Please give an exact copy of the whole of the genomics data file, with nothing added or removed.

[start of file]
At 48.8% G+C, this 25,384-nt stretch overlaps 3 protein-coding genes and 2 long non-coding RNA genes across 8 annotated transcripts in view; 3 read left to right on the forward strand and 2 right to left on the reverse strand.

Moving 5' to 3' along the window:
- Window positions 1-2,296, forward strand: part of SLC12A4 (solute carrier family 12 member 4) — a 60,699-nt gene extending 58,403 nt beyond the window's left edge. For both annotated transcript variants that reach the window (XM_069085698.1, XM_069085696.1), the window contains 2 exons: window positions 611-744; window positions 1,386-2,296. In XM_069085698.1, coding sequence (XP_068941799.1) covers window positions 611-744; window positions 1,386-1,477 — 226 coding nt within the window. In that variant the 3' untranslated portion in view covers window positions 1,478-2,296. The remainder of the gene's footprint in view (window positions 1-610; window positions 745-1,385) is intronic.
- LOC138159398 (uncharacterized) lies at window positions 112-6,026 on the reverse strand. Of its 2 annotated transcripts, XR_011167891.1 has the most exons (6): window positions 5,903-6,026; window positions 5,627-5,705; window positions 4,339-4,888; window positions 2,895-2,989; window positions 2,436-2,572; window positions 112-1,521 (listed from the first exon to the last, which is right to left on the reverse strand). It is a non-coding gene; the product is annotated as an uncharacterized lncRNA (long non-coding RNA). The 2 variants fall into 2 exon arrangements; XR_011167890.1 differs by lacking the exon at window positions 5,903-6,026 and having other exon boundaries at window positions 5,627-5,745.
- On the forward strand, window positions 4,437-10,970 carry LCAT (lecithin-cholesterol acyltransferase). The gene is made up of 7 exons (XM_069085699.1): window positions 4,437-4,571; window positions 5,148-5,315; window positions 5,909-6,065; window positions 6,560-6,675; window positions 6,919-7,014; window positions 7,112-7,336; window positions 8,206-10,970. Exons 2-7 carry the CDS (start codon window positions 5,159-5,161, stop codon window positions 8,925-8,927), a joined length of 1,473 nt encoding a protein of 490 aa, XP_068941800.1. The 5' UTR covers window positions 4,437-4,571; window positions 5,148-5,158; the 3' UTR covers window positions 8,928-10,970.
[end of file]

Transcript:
At 48.8% G+C, this 25,384-nt stretch overlaps 3 protein-coding genes and 2 long non-coding RNA genes across 8 annotated transcripts in view; 3 read left to right on the forward strand and 2 right to left on the reverse strand.

Moving 5' to 3' along the window:
- Window positions 1-2,296, forward strand: part of SLC12A4 (solute carrier family 12 member 4) — a 60,699-nt gene extending 58,403 nt beyond the window's left edge. For both annotated transcript variants that reach the window (XM_069085698.1, XM_069085696.1), the window contains 2 exons: window positions 611-744; window positions 1,386-2,296. In XM_069085698.1, coding sequence (XP_068941799.1) covers window positions 611-744; window positions 1,386-1,477 — 226 coding nt within the window. In that variant the 3' untranslated portion in view covers window positions 1,478-2,296. The remainder of the gene's footprint in view (window positions 1-610; window positions 745-1,385) is intronic.
- LOC138159398 (uncharacterized) lies at window positions 112-6,026 on the reverse strand. Of its 2 annotated transcripts, XR_011167891.1 has the most exons (6): window positions 5,903-6,026; window positions 5,627-5,705; window positions 4,339-4,888; window positions 2,895-2,989; window positions 2,436-2,572; window positions 112-1,521 (listed from the first exon to the last, which is right to left on the reverse strand). It is a non-coding gene; the product is annotated as an uncharacterized lncRNA (long non-coding RNA). The 2 variants fall into 2 exon arrangements; XR_011167890.1 differs by lacking the exon at window positions 5,903-6,026 and having other exon boundaries at window positions 5,627-5,745.
- On the forward strand, window positions 4,437-10,970 carry LCAT (lecithin-cholesterol acyltransferase). The gene is made up of 7 exons (XM_069085699.1): window positions 4,437-4,571; window positions 5,148-5,315; window positions 5,909-6,065; window positions 6,560-6,675; window positions 6,919-7,014; window positions 7,112-7,336; window positions 8,206-10,970. Exons 2-7 carry the CDS (start codon window positions 5,159-5,161, stop codon window positions 8,925-8,927), a joined length of 1,473 nt encoding a protein of 490 aa, XP_068941800.1. The 5' UTR covers window positions 4,437-4,571; window positions 5,148-5,158; the 3' UTR covers window positions 8,928-10,970.